**** This is the "Bathroom Tip." You know how in books characters almost never go to the bathroom? Why? Because very little happens in the bathroom. Unless an important plot element happens in the bathroom, like the character falls and breaks his neck or something, there's no need to describe every time he pees or takes a shower. BORING.

***** I have a theory that this is why when the really big moments do happen in real life, we often feel like we're in a movie watching ourselves from the outside. It's because we normally only see those things in movies, because in real life, people usually change more gradually.


It is fun (and hard) to create a character that doesn't contain some element of yourself. That's why I enjoy writing from the point of view of the opposite sex, it really takes some doing to think differently.

I agree that not every single boring detail of one's life needs to be included in a story or book. Yet I find myself a bit put off by many books written today that focus so much on the plot or action that they don't contain the little details or observations that make reading so much fun. Sure, part of it is due to the nature of genre fiction but too many thrillers have their characters experiencing more action in a few days than most people experience in a lifetime. It gets to be a bit much when the stakes are constantly raised and the characters just rush from one scene to the next. If there isn't a hint of reality or the passage of time, it gets to the point where an intelligent reader says "this is ridiculous."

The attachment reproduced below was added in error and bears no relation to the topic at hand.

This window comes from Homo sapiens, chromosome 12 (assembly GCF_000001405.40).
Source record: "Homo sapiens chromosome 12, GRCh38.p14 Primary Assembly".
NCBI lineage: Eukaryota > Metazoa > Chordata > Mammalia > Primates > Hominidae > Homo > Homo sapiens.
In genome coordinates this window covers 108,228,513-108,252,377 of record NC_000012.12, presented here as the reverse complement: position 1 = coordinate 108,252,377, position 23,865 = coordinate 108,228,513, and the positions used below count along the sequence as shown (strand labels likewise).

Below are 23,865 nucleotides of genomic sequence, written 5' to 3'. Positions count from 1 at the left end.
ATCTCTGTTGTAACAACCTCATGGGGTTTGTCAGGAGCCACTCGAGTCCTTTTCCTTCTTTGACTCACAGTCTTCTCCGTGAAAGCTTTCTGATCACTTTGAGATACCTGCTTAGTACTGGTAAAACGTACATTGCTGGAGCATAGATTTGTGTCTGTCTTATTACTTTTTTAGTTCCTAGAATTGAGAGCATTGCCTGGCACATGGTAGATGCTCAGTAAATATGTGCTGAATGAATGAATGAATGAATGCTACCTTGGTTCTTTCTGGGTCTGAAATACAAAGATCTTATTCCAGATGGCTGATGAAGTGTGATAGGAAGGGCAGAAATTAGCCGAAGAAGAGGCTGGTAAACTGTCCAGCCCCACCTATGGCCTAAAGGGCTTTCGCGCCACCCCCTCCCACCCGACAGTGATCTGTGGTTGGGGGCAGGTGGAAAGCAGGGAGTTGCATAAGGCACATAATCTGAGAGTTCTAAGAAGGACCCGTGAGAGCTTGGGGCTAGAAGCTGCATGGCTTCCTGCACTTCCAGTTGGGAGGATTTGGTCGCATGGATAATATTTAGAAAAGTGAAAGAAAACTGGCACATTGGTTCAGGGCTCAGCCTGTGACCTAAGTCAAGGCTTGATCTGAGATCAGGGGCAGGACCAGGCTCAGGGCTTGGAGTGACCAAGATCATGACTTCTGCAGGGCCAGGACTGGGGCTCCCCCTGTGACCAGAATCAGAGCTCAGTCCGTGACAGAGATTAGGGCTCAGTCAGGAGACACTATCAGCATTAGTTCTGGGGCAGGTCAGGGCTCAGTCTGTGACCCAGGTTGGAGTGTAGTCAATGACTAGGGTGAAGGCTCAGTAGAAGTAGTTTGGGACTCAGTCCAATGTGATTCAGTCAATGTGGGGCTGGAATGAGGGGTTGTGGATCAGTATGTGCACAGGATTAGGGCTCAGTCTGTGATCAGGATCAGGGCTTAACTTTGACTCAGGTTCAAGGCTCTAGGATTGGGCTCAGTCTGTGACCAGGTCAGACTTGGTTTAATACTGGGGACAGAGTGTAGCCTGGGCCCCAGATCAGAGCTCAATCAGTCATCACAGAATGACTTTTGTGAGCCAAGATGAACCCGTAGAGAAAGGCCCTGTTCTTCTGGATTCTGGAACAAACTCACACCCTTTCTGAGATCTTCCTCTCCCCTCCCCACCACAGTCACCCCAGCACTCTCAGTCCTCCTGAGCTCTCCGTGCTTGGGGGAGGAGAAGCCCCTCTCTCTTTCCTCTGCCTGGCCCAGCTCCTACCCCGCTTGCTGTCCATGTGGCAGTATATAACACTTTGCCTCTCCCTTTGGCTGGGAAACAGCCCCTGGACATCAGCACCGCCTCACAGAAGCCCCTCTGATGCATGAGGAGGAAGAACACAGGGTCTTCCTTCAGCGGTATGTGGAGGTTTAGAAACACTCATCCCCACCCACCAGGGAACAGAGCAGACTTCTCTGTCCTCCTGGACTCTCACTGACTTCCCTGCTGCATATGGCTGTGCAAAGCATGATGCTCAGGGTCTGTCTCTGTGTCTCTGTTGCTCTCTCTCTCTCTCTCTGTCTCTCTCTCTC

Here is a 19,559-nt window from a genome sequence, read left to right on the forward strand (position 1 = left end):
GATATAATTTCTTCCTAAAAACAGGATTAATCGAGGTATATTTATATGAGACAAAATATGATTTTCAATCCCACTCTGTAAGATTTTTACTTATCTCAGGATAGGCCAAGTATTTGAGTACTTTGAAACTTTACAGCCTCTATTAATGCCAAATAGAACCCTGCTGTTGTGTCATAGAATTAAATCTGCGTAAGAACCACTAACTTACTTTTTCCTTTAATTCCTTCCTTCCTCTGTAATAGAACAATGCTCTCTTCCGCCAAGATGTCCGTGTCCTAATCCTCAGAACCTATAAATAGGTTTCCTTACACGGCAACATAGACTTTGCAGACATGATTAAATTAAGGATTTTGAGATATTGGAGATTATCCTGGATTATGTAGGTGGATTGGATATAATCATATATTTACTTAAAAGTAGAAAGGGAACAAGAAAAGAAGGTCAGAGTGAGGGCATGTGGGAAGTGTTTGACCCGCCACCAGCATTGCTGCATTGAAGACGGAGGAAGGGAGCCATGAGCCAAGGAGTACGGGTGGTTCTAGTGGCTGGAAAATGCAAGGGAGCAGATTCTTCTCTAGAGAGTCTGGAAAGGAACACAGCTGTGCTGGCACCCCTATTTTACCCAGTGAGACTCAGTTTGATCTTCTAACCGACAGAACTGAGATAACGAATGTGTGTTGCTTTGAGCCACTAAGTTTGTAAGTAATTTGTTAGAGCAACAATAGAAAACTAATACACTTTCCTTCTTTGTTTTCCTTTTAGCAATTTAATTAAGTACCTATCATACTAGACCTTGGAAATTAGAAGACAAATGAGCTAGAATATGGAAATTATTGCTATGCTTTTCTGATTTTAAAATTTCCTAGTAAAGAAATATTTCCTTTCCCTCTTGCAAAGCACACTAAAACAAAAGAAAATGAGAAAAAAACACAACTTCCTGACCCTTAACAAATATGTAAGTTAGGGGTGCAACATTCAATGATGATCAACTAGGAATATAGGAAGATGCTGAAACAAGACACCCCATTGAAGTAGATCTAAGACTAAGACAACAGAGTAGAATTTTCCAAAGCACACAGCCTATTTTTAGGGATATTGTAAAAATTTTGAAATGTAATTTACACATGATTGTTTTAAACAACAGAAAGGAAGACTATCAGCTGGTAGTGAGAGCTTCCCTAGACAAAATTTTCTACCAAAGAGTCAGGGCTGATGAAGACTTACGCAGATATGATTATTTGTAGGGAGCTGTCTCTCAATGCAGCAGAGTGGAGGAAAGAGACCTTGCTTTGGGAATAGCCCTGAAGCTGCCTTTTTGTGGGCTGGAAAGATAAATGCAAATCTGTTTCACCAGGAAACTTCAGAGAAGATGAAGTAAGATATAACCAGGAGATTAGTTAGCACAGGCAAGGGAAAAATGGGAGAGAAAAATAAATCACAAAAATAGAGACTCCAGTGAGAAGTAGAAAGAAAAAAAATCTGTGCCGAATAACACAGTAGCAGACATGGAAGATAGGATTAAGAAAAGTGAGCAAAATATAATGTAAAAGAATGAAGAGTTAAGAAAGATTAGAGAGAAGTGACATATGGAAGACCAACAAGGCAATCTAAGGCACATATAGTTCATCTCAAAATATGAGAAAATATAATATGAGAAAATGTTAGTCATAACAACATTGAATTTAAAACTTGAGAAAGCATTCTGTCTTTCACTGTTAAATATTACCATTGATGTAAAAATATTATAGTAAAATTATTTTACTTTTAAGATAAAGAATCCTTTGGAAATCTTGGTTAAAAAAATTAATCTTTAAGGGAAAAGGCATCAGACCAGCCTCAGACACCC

Note: not a problem in your book. I thought you gave the characters sufficient downtime to deal with the latest developments and get ready for the next round.

Wednesday, April 15, 2009 at 10:05:00 AM EDT